"I may regret this, but I happened to be on ultra signup at midnight last night, and registered for the Tahoe Rim Trail 50"
That was the text message I received on New Year's Day from David as he nonchalantly goaded me: "Want to pace me?"
|Marlette and Tahoe Distract from the Single Track|
I was on the fence for most of the summer due to injury. David offered me an out a couple of times, but my recovery was coming along, so I kept the option open. As race day drew near, he admitted that if he had to choose one race for me to pace him, it would be the Pine to Palm 100 in September. His anxiety about 100 miles was eclipsing the upcoming TRT 50, and he was redefining the race as a supported training run. His relaxed goals, combined with my injury finally abating in the week leading up to the race, convinced me that pacing him the last 20 miles at elevation would be a good idea. Not quite a piece of cake, but not too difficult, I lied to myself. Twirly placated me by biting her tongue.
|Diamond Peak aid station party|
|This crew had a sign that said "next loop we'll be naked"|
|The hose before the climb|
David and I set a brisk hiking pace up the road, talking about his race thus far. A few racers were coming back down the hill towards us, intending to drop out rather than continue suffering up the black diamond ski runs. David's watch read 37% grade at one point, and I began feeling the altitude trying to suffocate me as I trudged along. We reached the steeper upper section of the ski run and David held a steady and purposeful hiking stride. Slowly he slipped away, and by the time I crested the climb, he had gapped me by about two minutes. Fortunately, the Bull Wheel aid station distracted him long enough for me to catch up.
The course levelled out, then began descending, continuing south on the Tahoe Rim Trail. We clipped off some good miles in this section, running in a small train. Views of Lake Tahoe were a challenging distraction while cruising through picture postcard Sierra single track. As we neared the Tunnel Creek aid station, I felt the familiar rumblings of GI issues. Fortunately, David wanted to take off his shoes and socks to dry out his feet, so I had time to visit the facilities. After filling hydration packs, bottles and bandana with ice, we were off again, this time just the two of us.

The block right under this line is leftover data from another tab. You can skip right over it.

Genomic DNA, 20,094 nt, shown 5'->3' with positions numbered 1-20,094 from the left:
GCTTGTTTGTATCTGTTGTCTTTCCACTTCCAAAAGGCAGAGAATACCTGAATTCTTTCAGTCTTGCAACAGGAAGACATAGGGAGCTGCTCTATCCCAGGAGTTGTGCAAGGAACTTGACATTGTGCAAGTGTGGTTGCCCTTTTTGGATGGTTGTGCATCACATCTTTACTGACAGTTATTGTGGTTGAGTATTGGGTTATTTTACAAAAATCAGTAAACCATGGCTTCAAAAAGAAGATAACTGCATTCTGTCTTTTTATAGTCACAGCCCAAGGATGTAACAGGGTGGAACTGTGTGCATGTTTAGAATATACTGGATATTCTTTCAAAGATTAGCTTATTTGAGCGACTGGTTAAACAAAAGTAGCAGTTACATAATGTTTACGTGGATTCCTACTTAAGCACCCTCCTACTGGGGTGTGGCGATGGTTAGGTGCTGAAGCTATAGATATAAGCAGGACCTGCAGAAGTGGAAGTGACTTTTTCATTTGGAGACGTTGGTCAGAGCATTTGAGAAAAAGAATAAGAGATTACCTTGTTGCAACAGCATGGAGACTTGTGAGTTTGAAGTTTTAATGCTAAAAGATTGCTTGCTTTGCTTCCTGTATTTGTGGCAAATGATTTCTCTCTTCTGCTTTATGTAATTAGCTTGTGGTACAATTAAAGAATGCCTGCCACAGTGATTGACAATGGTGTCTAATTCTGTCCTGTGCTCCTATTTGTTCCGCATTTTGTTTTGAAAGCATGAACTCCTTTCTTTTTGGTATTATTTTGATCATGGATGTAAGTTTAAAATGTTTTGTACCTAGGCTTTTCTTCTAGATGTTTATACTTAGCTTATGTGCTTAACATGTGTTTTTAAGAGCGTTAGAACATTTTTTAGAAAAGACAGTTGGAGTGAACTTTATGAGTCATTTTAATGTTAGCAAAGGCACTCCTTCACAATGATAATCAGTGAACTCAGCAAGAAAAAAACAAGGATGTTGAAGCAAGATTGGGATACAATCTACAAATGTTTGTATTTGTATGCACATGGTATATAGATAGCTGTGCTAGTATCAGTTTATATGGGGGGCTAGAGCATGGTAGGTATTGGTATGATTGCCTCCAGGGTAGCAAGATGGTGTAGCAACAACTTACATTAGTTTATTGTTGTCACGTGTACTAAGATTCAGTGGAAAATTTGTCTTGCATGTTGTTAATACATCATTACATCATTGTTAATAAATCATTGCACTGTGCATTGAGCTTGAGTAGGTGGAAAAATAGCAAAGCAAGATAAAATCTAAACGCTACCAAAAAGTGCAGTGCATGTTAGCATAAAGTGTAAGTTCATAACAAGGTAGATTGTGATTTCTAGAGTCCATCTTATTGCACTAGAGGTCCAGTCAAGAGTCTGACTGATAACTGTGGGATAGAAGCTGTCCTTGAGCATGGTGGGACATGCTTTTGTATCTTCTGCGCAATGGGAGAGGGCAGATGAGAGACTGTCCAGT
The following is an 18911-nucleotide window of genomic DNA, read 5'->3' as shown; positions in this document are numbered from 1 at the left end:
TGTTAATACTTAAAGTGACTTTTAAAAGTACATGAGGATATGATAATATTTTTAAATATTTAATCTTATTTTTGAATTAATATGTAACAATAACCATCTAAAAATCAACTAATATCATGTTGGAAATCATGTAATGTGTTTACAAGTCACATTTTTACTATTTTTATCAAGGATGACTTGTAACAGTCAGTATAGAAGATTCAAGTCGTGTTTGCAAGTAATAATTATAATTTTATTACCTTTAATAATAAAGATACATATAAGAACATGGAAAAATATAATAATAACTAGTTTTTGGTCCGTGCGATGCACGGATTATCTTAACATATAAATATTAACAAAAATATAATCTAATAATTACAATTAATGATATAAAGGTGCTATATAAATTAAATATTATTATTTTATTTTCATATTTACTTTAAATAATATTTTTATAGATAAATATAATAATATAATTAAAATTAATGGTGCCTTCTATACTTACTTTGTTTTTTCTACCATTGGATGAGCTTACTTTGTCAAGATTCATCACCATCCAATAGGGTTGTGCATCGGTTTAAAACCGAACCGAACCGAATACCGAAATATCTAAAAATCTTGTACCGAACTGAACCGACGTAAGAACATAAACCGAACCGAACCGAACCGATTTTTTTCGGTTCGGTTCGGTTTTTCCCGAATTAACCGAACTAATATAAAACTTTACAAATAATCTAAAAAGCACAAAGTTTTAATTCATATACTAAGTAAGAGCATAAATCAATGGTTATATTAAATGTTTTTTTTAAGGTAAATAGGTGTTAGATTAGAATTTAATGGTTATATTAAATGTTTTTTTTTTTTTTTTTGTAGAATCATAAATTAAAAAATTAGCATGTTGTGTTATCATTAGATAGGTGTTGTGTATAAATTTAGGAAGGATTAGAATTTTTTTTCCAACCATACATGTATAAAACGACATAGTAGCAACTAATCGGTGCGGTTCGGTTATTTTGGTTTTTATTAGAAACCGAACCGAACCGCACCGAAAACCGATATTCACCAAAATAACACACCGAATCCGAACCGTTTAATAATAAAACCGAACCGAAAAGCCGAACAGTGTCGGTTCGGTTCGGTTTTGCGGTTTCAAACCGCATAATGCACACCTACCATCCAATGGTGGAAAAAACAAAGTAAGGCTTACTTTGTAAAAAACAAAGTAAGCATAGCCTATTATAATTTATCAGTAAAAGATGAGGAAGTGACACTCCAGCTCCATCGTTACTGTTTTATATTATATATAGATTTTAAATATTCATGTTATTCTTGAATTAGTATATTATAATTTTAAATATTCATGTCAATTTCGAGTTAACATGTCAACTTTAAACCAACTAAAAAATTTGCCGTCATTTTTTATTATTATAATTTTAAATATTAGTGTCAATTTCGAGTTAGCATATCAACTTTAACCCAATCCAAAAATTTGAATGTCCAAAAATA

|Feeling the altitude|
I managed to hold him off for about a mile, after which he once again began to gap me as we climbed to Snow Valley Peak. "Go ahead, you're killing it and I'm just holding you back!" I said. He offered sympathy and reassurance, noting that he had been training hard all summer and I was coming off an injury and a sea-level training base, before he disappeared around the next turn. At mile 42, I had been dropped; liberated and humbled in the dust, I just kept making forward progress.
With eight miles to go, I took stock of my condition. I had not run more than ten miles since American River 50 in April, and my legs still felt good. I hiked up to the peak, astounded that my heart rate was over my MAF rate just walking! I continued on, running the flats and hiking the ups, enjoying the stellar views of Lake Marlette and Lake Tahoe below.
The Snow Valley Peak aid station was manned by a Boy Scout Troop from Carson City. They had posted entertaining and motivational signs along the trail, letting the runners know how far they had to go, and how awesome they were for being there. The views of Lake Tahoe and the surrounding mountains left me speechless at times. Not that I had anyone to talk to. I yo-yo'd with a woman and her pacer for a while, but her incessant groaning and negative attitude created a black cloud over what was otherwise a beautiful summer afternoon. I pulled over and ate a Picky Bar, allowing them to pass by.
I took a spell in a chair while I ate some aid station fare at Snow Valley Peak aid station, watching motivated 50 milers prepare for the final descent to the finish. I ended up chasing a Jenn Shelton wanna-be back out onto the course, and she also promptly dropped me. As I ran down the hill, I realized my stomach had stopped emptying; it sloshed with each step. I ran what I could, but the trail wasn't douche grade, having just enough rocks and overgrown grass to force a mindful foot placement.
After a few miles of a full belly, I pulled over to pee, and found a nice Newcastle Ale eluting from my bladder. Having nothing on the line made it an easy decision to stop running and start drinking everything I had. I walked the rest of the descent (fully fantasizing about running it in full sometime in the future). I kept texting Twirly along the way and once David finished (11:12 - 19th man, 27th overall), we made plans to meet at the Spooner Summit aid station about a mile from the finish.
Dropping out of a race as a pacer?!? Actually, I think this was the best way for me to drop from my first race. I had nothing on the line, and my runner was in awesome shape and didn't need me. I had nothing to prove and no one to support, yet the last few miles of that run felt shameful. Running keeps dealing out the humility. At least there is the promise of pride for balance.
A few friends have made the point that being dropped was the best thing I could have done for my runner. It is a huge confidence boost to outrun a friend with fresh legs. I have to admit it has ignited a fire inside me; now that my injury has healed, I need to get back into race shape.
Four weeks to Tamalpa Headlands 50K.
Four weeks to Tamalpa Headlands 50K.